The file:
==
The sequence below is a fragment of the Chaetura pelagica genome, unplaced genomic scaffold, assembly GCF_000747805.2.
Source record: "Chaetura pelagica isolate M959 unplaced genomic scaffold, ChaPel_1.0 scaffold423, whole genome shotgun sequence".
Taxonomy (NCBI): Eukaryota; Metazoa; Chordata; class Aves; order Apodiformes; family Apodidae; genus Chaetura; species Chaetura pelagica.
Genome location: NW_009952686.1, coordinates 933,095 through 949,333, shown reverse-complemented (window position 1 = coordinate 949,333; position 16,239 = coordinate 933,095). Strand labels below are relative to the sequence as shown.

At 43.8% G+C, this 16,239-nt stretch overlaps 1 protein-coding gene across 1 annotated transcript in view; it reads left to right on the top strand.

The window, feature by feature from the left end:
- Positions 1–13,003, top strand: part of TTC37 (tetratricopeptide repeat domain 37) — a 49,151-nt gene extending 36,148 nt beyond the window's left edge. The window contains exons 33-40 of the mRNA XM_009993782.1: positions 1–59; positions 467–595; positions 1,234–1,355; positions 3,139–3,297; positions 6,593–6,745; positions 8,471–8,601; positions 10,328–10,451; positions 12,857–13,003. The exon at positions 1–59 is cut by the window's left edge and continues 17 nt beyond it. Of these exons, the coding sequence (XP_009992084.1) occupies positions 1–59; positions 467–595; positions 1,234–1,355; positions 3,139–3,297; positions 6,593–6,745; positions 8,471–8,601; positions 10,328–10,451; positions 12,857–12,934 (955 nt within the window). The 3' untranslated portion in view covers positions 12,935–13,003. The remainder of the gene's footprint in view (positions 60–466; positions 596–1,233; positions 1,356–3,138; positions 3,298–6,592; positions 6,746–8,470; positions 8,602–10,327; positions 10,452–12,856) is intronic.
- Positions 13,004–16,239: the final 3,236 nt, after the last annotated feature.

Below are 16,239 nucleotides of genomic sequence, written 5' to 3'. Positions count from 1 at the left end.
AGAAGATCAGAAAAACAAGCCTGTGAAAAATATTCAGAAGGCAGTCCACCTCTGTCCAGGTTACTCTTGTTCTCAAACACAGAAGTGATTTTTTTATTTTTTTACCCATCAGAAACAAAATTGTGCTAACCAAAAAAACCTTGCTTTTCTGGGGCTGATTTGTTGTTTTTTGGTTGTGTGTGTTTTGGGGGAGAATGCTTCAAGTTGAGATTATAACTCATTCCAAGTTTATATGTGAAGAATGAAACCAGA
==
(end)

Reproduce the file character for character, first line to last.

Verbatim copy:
The sequence below is a fragment of the Chaetura pelagica genome, unplaced genomic scaffold, assembly GCF_000747805.2.
Source record: "Chaetura pelagica isolate M959 unplaced genomic scaffold, ChaPel_1.0 scaffold423, whole genome shotgun sequence".
Taxonomy (NCBI): Eukaryota; Metazoa; Chordata; class Aves; order Apodiformes; family Apodidae; genus Chaetura; species Chaetura pelagica.
Genome location: NW_009952686.1, coordinates 933,095 through 949,333, shown reverse-complemented (window position 1 = coordinate 949,333; position 16,239 = coordinate 933,095). Strand labels below are relative to the sequence as shown.

At 43.8% G+C, this 16,239-nt stretch overlaps 1 protein-coding gene across 1 annotated transcript in view; it reads left to right on the top strand.

The window, feature by feature from the left end:
- Positions 1–13,003, top strand: part of TTC37 (tetratricopeptide repeat domain 37) — a 49,151-nt gene extending 36,148 nt beyond the window's left edge. The window contains exons 33-40 of the mRNA XM_009993782.1: positions 1–59; positions 467–595; positions 1,234–1,355; positions 3,139–3,297; positions 6,593–6,745; positions 8,471–8,601; positions 10,328–10,451; positions 12,857–13,003. The exon at positions 1–59 is cut by the window's left edge and continues 17 nt beyond it. Of these exons, the coding sequence (XP_009992084.1) occupies positions 1–59; positions 467–595; positions 1,234–1,355; positions 3,139–3,297; positions 6,593–6,745; positions 8,471–8,601; positions 10,328–10,451; positions 12,857–12,934 (955 nt within the window). The 3' untranslated portion in view covers positions 12,935–13,003. The remainder of the gene's footprint in view (positions 60–466; positions 596–1,233; positions 1,356–3,138; positions 3,298–6,592; positions 6,746–8,470; positions 8,602–10,327; positions 10,452–12,856) is intronic.
- Positions 13,004–16,239: the final 3,236 nt, after the last annotated feature.

Below are 16,239 nucleotides of genomic sequence, written 5' to 3'. Positions count from 1 at the left end.
AGAAGATCAGAAAAACAAGCCTGTGAAAAATATTCAGAAGGCAGTCCACCTCTGTCCAGGTTACTCTTGTTCTCAAACACAGAAGTGATTTTTTTATTTTTTTACCCATCAGAAACAAAATTGTGCTAACCAAAAAAACCTTGCTTTTCTGGGGCTGATTTGTTGTTTTTTGGTTGTGTGTGTTTTGGGGGAGAATGCTTCAAGTTGAGATTATAACTCATTCCAAGTTTATATGTGAAGAATGAAACCAGA